4. In this tough economy, are you playing it safe or taking chances?
HH: We have to do both. We have styles people are accustomed to: travel shoes and washable footwear. It’s best not to [tinker] too much with those. But then we also have to introduce more stylish and modern things. That way, there’s a chance for people used to our basics to warm up to the fashion, and for the stylish people to understand what the heritage stuff is about. I’m encouraged when I see 20-year-olds looking at heritage, as much as I’m inspired by women in their 80s who say, “Of course I wear heels.”
5. What are the key looks for spring?
HH: We’ve brought our boat shoe back, but we modernized it. Next, we looked at the [professional] woman and her career shoes. There are ways to do heels without challenging her. We kept the pitch quite low, but [made the shoes] modern. The third — my favorite — is a rain boot. We built our non-skid technology into the bottom and added AdiPrene [cushioning] and a [temperature regulating] lining.
6. Are there specific colors women are drawn to?
HH: Women are always intrigued by pink. It’s no surprise it’s the most enduring color in the last 20 years. In footwear, we’ve also seen tons of red. It’s like the Dorothy shoe — everyone loves the idea of it. When we talk about sexy shoes, we always talk in terms of red.
7. What celebrity do you envision as Rockport’s poster girl?
HH: We imagine the Rockport woman has children, a husband or lover, and is working and living a full life. I’d love to get Julia Roberts. And Kate Moss — people forget she’s over 30 and a mother. Also, Jennifer Garner: She’s [the perfect example] of what we think that Rockport lifestyle should be.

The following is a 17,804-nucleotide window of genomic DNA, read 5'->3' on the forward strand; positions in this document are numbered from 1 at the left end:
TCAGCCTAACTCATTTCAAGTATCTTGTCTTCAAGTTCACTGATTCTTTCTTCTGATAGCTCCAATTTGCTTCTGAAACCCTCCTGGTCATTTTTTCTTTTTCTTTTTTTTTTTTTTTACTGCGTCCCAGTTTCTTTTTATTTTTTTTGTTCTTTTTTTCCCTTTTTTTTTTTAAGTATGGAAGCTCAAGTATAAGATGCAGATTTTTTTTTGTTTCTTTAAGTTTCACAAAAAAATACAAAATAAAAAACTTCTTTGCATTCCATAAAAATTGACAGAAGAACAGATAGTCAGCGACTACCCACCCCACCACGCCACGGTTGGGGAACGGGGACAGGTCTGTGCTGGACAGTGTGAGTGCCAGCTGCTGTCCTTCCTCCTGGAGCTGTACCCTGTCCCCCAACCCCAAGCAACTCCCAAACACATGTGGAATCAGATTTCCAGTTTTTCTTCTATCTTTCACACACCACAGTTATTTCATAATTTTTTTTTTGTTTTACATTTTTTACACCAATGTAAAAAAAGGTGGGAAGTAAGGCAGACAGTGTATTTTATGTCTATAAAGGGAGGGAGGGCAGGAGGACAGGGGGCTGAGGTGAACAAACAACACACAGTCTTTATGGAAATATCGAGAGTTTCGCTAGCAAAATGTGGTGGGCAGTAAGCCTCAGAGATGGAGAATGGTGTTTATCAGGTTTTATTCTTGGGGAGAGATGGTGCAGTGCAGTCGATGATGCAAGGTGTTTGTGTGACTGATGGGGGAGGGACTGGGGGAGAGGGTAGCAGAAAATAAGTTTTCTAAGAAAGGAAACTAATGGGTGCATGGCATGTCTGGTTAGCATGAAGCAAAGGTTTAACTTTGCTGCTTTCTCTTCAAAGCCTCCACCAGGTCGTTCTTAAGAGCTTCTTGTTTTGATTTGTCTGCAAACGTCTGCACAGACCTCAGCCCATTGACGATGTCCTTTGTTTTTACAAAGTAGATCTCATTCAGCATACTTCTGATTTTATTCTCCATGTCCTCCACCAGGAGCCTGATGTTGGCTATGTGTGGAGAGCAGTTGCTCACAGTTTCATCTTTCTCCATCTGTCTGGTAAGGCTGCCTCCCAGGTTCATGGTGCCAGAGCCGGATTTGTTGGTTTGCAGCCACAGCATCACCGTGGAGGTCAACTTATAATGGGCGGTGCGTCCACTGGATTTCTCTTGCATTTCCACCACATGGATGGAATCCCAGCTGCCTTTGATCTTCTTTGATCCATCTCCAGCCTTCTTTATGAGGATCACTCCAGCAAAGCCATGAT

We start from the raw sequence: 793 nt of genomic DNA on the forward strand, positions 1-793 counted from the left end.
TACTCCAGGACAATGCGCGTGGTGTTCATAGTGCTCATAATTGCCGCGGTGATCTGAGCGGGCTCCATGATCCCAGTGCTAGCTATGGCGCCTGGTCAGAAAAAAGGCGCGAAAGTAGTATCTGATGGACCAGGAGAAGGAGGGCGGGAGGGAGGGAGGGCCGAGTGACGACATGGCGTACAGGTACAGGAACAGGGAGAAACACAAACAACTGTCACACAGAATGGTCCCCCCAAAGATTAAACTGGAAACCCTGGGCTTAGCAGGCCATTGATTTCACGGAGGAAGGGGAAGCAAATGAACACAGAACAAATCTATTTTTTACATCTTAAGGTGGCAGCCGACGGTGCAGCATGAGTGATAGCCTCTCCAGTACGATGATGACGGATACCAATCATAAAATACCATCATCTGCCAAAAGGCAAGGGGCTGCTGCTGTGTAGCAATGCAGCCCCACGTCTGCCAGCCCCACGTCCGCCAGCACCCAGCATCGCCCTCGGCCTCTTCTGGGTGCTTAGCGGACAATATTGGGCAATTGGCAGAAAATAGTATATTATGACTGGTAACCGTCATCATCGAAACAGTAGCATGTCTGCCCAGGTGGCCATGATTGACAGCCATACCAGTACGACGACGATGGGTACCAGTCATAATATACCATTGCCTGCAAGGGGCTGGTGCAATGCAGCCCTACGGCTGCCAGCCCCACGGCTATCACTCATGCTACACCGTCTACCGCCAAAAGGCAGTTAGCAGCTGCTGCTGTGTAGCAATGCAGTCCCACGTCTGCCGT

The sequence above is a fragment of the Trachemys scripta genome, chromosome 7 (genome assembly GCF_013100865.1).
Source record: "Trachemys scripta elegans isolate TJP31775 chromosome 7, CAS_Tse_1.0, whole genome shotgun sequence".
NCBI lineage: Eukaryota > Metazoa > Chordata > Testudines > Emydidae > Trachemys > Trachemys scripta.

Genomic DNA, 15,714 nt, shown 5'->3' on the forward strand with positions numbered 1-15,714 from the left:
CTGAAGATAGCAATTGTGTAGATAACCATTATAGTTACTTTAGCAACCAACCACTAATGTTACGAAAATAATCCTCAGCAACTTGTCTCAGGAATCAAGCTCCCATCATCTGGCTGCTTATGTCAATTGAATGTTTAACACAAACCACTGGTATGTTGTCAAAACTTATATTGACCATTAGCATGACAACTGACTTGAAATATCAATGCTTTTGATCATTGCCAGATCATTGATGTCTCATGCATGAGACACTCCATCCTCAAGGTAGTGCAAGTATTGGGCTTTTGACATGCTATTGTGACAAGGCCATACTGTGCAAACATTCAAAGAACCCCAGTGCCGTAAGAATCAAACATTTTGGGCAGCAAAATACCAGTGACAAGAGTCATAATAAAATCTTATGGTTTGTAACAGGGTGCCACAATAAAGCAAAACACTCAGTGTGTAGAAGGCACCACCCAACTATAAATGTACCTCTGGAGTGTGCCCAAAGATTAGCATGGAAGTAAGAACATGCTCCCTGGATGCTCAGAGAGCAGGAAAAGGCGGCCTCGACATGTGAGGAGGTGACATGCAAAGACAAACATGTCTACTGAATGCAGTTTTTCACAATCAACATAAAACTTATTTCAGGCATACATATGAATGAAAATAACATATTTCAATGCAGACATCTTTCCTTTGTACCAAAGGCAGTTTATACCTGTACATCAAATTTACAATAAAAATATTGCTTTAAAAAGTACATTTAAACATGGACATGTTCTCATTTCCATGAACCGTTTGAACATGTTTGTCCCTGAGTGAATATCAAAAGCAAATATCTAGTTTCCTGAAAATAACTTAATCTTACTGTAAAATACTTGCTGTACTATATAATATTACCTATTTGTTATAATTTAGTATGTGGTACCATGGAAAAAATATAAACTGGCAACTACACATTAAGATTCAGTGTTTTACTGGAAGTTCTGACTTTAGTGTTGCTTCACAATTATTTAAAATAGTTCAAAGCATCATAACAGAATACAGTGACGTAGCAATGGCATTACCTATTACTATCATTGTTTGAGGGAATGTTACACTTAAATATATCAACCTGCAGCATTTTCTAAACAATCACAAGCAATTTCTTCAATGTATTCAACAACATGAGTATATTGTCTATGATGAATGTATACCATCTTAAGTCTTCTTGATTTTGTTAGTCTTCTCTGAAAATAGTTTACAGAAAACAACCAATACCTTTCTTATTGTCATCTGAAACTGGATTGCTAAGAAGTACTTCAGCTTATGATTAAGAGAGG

8. How is Rockport evolving its accessories offering?
HH: We brought accessories in-house for the first time with the philosophy of engineering function into [the category]. We made sure the handbags have practical details, such as phone pockets in the right sizes and places. We’ve also created a system that contains all of one’s paraphernalia in a [separate inside] bag, so it can easily be switched from bag to bag. And we have a bag with two separate compartments for a woman’s work life and real life.
9. How important is connecting with consumers one-on-one?
HH: We go out and talk to women all the time. We have a system for foot sampling, getting shoes out to the public and hearing their [feedback]. We already organize [focus] groups in Asia Pacific, Europe and the U.S. who will not only fit our shoes but take them home and see what it’s like to live in them.
10. You’ve lived in Korea, Africa and the U.S. What part of the world most influences you?
HH: New York. It’s [a city about] women. Women dress for women. We like each other, like stories about one another. In New York, you see so many styles. And we tolerate every one. It’s not like other cities where people would stare at you.